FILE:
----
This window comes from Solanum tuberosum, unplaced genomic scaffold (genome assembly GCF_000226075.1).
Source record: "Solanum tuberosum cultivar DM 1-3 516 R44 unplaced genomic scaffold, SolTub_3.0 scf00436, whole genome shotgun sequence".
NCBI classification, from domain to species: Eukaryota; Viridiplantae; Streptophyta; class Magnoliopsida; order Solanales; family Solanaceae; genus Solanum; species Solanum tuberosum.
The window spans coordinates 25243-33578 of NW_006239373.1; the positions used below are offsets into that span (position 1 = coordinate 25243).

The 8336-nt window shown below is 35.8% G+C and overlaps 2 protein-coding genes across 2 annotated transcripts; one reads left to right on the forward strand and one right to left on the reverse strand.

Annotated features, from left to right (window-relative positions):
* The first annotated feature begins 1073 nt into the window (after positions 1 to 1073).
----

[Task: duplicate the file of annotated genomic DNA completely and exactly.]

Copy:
This window comes from Solanum tuberosum, unplaced genomic scaffold (genome assembly GCF_000226075.1).
Source record: "Solanum tuberosum cultivar DM 1-3 516 R44 unplaced genomic scaffold, SolTub_3.0 scf00436, whole genome shotgun sequence".
NCBI classification, from domain to species: Eukaryota; Viridiplantae; Streptophyta; class Magnoliopsida; order Solanales; family Solanaceae; genus Solanum; species Solanum tuberosum.
The window spans coordinates 25243-33578 of NW_006239373.1; the positions used below are offsets into that span (position 1 = coordinate 25243).

The 8336-nt window shown below is 35.8% G+C and overlaps 2 protein-coding genes across 2 annotated transcripts; one reads left to right on the forward strand and one right to left on the reverse strand.

Annotated features, from left to right (window-relative positions):
* The first annotated feature begins 1073 nt into the window (after positions 1 to 1073).